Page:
Apple's Sitting Out the 5G Party — It's the Right Move

This week, a lot of the focus of the tech industry was on Hawaii, of all places. That was where Qualcomm was putting on a three-ring circus (or was it a luau?) in service of the forthcoming rollout of 5G cellular networks, highlighting the company's strong position as a provider of 5G-capable chips for smartphones, namely the newly announced Snapdragon 855.

Credit: Tom's Guide

(Image credit: Tom's Guide)

Meanwhile, it looks like the iPhone will be sitting out the initial the 5G rollout, with reports suggesting that Apple won't have a 5G-compatible iPhone until 2020, because Intel can't supply the modem chips in time and Apple hasn't spoken to Qualcomm since their band broke up last year.

Catastrophe! How can Apple survive without 5G iPhones until 2020?

Here's how: The same way the company survived being way behind on 3G and LTE technologies, both of which it embraced long after its competitors did.

5G is ready, but are we?

It might be hard to believe, given all the hype and enthusiasm emanating from Maui this week, but I'm not particularly convinced there's much consumer demand for a dramatically faster cellular network today. I'm not trying to say that LTE is as fast as we'll ever need — of course, 5G is as inevitable as a 6G network will be one day. But today's LTE speeds are plenty good enough for the ways most people use their smartphones.

You know who benefits most when a new cellular standard is rolled out? Tech companies that want to flog new products, infrastructure companies that stand to sell lots of new equipment, and carriers that want to find ways to differentiate themselves from their competition and charge their customers more.

Cellular rollouts take a long, long time. 5G will take longer than most, because it requires more physical antennas to cover smaller areas. That will require more navigation of local government regulations and more real-estate negotiations. And depending on where you live, you may not be much of a priority, so you'll get 5G late, if at all. Downtown cores of major cities will get lit up with 5G coverage quickly, but after that, there are a lot of question marks.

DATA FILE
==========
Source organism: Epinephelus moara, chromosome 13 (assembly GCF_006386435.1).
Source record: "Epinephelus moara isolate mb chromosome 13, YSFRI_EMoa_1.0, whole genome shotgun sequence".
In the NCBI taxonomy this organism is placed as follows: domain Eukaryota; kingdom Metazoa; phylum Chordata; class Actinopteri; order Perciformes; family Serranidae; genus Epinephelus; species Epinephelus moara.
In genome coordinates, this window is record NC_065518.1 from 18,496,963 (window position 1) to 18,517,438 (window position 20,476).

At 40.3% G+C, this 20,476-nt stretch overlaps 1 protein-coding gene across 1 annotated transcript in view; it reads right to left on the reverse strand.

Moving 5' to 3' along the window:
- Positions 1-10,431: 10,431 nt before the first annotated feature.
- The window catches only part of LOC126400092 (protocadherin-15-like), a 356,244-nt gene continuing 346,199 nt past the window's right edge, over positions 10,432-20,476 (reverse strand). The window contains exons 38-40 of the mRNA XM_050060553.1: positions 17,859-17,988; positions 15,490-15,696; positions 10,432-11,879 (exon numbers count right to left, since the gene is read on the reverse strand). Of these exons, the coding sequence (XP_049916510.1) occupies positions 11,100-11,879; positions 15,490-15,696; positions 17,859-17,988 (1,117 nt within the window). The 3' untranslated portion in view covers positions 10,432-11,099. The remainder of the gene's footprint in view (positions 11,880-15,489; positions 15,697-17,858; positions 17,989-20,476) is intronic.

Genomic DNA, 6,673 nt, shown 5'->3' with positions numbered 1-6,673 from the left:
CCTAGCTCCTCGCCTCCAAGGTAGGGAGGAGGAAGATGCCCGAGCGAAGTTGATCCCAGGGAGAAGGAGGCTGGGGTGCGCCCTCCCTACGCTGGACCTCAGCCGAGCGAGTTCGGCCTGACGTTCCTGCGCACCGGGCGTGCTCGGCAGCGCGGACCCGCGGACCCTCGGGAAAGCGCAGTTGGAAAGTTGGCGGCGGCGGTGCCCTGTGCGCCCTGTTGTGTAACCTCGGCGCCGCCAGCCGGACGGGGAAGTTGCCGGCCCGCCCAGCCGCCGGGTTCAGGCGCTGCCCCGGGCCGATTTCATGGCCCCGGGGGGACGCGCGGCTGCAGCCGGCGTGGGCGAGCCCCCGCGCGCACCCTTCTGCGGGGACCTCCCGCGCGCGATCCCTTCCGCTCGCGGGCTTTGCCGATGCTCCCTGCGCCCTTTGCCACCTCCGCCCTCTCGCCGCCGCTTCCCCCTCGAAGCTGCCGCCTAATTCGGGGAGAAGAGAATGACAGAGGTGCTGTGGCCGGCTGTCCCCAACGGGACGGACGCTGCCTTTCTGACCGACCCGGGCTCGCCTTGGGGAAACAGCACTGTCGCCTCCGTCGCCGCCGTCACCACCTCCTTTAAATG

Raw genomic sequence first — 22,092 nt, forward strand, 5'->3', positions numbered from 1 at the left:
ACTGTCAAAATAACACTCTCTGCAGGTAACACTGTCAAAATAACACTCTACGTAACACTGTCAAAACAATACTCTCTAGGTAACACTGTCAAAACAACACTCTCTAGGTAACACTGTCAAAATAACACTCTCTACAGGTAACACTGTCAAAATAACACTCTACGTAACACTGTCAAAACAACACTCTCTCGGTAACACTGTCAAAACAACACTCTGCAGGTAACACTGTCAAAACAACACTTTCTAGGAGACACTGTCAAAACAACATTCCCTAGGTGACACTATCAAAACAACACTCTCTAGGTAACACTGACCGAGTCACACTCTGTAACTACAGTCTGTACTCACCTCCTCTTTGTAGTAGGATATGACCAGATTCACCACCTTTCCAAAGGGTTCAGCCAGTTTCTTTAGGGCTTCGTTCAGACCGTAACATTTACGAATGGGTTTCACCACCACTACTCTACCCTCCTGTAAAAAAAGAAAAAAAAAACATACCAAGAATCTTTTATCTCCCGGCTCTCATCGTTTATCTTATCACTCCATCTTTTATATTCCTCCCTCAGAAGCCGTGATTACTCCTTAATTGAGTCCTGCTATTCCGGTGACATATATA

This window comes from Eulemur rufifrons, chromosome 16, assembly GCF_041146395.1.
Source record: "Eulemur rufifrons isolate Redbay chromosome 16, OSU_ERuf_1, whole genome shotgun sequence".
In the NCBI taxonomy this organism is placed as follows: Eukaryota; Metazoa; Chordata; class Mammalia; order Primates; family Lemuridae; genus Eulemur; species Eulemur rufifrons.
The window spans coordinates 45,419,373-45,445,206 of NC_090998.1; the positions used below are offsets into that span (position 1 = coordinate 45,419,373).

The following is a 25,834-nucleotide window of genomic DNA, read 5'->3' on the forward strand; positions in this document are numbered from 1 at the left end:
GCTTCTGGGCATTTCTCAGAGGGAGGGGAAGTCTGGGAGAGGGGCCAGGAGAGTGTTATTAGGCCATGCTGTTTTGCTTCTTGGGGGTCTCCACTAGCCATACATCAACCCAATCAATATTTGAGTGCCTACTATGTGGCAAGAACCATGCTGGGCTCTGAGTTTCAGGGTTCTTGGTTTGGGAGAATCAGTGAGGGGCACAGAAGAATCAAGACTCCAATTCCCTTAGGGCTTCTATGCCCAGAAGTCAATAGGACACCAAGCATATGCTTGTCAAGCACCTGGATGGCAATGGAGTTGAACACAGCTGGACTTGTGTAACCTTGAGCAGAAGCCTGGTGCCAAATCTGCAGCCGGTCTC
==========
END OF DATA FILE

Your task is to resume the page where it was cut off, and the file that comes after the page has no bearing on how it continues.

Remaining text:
Credit: Dennizn/

(Image credit: Dennizn/

Then there's the effect new cellular tech has on phone hardware itself. Whenever a new cellular standard has been introduced, phones have had to be compromised to support them. They can get thicker and heavier, run hotter, and — perhaps most concerning — burn through battery.

By hovering above the fray during a chaotic build-out, Apple avoids all of this. And when a 5G iPhone finally appears in a market where 5G networks have filled up the coverage maps and worked out all the bugs, it will almost be the ultimate seal of approval for the new tech.

What Apple might do

With all that said, it's still a bit hard to believe that Apple won't address the 5G market until September 2020. Cellular networks take time to build out, but that target date for a 5G iPhone is 22 months away. While I wouldn't put it past Apple to wait it out, there's another scenario that's worth considering.

Think back to 2011, when Apple's iPhone exclusivity deal with AT&T lapsed. The company released a new version of the iPhone 4 that worked with Verizon, seven months after the original version of the iPhone 4 launched. If Apple feels pressure to get on the 5G bandwagon, and if Intel's 5G radios won't be available until early 2020, perhaps Apple would consider releasing a mid-generation 5G version of whatever next year's flagship iPhone models are.

MORE: I Just Tried 5G for the First Time: Here's What It Lets You Do

It's not a crazy idea. Samsung is, by all accounts, planning to do the same thing with its Galaxy line next year, namely, release a 5G version of a few phone models just a month or two after the original release. And OnePlus' 5G phone will apparently be separate from its regular lineup of flagship phones.

Apple’s 5G outlook

In any event, Apple will support 5G when it's ready. In the meantime, it'll sit out the initial battle — and probably not suffer any ill effects. It might be hard to accept in all the excitement (and marketing money) that surrounds the impending rollout of 5G, but launching new cellular networks takes time. And in the past, Apple's entry has marked the moment that the thing is ready for prime time.

Boosters of 5G say this time will be different. We'll see. I wouldn't bet against Apple, given its track record.

Jason Snell was lead editor of Macworld for more than a decade and still contributes a weekly column there. He's currently running the Six Colors blog, which covers all of Apple's doings, and he's the creative force behind The Incomparable, a weekly pop culture podcast and network of related shows.